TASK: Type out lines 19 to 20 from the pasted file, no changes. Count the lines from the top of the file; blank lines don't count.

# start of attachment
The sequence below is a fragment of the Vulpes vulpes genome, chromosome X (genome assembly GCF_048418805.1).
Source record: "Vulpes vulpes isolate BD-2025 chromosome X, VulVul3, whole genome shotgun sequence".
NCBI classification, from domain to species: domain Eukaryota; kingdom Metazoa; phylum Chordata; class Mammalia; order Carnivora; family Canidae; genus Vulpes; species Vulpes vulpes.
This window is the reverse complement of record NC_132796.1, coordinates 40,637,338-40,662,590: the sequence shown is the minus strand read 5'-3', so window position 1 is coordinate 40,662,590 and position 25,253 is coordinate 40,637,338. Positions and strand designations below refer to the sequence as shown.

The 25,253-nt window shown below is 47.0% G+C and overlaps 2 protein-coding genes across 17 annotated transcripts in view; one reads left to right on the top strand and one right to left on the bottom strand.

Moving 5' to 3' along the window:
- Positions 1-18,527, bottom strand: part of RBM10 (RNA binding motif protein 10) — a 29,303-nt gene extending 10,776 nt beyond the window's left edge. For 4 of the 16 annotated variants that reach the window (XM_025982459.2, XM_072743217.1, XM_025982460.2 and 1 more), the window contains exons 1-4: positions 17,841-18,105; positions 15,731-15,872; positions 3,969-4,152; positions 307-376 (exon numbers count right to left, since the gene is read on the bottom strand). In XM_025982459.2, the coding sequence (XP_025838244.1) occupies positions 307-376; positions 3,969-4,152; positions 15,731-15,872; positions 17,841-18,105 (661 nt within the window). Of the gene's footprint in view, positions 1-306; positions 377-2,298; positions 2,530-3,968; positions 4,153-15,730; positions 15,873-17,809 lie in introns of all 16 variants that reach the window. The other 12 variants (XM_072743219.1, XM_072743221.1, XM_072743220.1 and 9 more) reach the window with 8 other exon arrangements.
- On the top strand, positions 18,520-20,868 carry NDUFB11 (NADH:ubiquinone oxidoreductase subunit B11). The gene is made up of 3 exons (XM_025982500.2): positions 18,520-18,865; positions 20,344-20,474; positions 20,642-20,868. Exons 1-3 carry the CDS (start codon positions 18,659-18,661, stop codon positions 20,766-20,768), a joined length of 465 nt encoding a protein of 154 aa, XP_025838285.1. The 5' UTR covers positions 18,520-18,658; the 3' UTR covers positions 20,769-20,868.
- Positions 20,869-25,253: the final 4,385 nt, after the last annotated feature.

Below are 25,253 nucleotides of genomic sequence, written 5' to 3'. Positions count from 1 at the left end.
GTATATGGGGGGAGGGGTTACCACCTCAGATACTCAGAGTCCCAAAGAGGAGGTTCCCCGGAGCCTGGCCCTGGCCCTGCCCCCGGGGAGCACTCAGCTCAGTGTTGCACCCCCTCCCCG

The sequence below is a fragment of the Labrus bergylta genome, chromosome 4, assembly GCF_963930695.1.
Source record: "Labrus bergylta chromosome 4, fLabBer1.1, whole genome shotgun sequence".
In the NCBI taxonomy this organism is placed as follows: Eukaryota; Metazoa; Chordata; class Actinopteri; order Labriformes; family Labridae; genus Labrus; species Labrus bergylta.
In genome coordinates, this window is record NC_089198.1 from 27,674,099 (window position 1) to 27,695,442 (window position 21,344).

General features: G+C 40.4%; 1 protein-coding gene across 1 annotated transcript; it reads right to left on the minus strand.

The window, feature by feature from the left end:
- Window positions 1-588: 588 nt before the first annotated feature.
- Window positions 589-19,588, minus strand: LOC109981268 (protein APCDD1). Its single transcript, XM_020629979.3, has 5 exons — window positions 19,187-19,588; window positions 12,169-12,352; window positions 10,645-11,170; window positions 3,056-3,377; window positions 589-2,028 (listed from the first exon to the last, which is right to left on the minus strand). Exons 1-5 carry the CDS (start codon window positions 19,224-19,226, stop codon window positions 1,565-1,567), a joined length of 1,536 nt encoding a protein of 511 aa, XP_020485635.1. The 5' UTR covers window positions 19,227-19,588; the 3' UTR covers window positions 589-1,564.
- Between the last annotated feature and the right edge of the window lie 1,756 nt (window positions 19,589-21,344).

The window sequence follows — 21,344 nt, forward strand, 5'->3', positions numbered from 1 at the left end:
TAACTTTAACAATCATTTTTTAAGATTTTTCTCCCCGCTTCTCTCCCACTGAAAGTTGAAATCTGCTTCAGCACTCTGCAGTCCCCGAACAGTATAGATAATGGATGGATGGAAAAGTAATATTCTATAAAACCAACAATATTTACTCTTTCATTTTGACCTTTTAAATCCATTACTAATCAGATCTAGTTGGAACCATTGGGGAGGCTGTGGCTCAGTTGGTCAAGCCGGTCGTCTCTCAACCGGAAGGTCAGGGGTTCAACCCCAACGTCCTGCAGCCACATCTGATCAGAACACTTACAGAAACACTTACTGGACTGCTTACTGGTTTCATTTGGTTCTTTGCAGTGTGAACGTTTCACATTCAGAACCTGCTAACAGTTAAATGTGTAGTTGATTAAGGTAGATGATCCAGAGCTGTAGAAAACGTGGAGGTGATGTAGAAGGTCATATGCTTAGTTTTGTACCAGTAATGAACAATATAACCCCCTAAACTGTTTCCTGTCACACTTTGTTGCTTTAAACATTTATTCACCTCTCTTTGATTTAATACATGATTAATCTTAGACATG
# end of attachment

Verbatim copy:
- Window positions 589-19,588, minus strand: LOC109981268 (protein APCDD1). Its single transcript, XM_020629979.3, has 5 exons — window positions 19,187-19,588; window positions 12,169-12,352; window positions 10,645-11,170; window positions 3,056-3,377; window positions 589-2,028 (listed from the first exon to the last, which is right to left on the minus strand). Exons 1-5 carry the CDS (start codon window positions 19,224-19,226, stop codon window positions 1,565-1,567), a joined length of 1,536 nt encoding a protein of 511 aa, XP_020485635.1. The 5' UTR covers window positions 19,227-19,588; the 3' UTR covers window positions 589-1,564.
- Between the last annotated feature and the right edge of the window lie 1,756 nt (window positions 19,589-21,344).